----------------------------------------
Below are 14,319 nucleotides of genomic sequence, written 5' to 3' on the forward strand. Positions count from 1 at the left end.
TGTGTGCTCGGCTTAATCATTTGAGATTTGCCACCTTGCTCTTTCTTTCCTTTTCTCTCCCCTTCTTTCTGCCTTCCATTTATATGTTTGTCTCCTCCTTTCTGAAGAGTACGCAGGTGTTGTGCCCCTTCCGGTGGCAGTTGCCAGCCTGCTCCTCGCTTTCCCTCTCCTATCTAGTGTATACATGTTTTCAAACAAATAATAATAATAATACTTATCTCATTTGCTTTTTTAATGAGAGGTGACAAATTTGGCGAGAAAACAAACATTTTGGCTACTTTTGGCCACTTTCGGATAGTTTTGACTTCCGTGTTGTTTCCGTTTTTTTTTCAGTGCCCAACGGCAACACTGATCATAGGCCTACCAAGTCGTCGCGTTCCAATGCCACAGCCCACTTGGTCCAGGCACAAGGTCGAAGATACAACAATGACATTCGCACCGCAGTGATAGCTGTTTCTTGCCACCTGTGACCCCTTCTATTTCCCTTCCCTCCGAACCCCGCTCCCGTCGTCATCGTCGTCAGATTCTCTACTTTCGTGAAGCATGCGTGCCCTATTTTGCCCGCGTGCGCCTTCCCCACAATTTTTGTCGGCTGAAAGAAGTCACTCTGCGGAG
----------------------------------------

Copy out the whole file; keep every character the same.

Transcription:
Below are 14,319 nucleotides of genomic sequence, written 5' to 3' on the forward strand. Positions count from 1 at the left end.
TGTGTGCTCGGCTTAATCATTTGAGATTTGCCACCTTGCTCTTTCTTTCCTTTTCTCTCCCCTTCTTTCTGCCTTCCATTTATATGTTTGTCTCCTCCTTTCTGAAGAGTACGCAGGTGTTGTGCCCCTTCCGGTGGCAGTTGCCAGCCTGCTCCTCGCTTTCCCTCTCCTATCTAGTGTATACATGTTTTCAAACAAATAATAATAATAATACTTATCTCATTTGCTTTTTTAATGAGAGGTGACAAATTTGGCGAGAAAACAAACATTTTGGCTACTTTTGGCCACTTTCGGATAGTTTTGACTTCCGTGTTGTTTCCGTTTTTTTTTCAGTGCCCAACGGCAACACTGATCATAGGCCTACCAAGTCGTCGCGTTCCAATGCCACAGCCCACTTGGTCCAGGCACAAGGTCGAAGATACAACAATGACATTCGCACCGCAGTGATAGCTGTTTCTTGCCACCTGTGACCCCTTCTATTTCCCTTCCCTCCGAACCCCGCTCCCGTCGTCATCGTCGTCAGATTCTCTACTTTCGTGAAGCATGCGTGCCCTATTTTGCCCGCGTGCGCCTTCCCCACAATTTTTGTCGGCTGAAAGAAGTCACTCTGCGGAG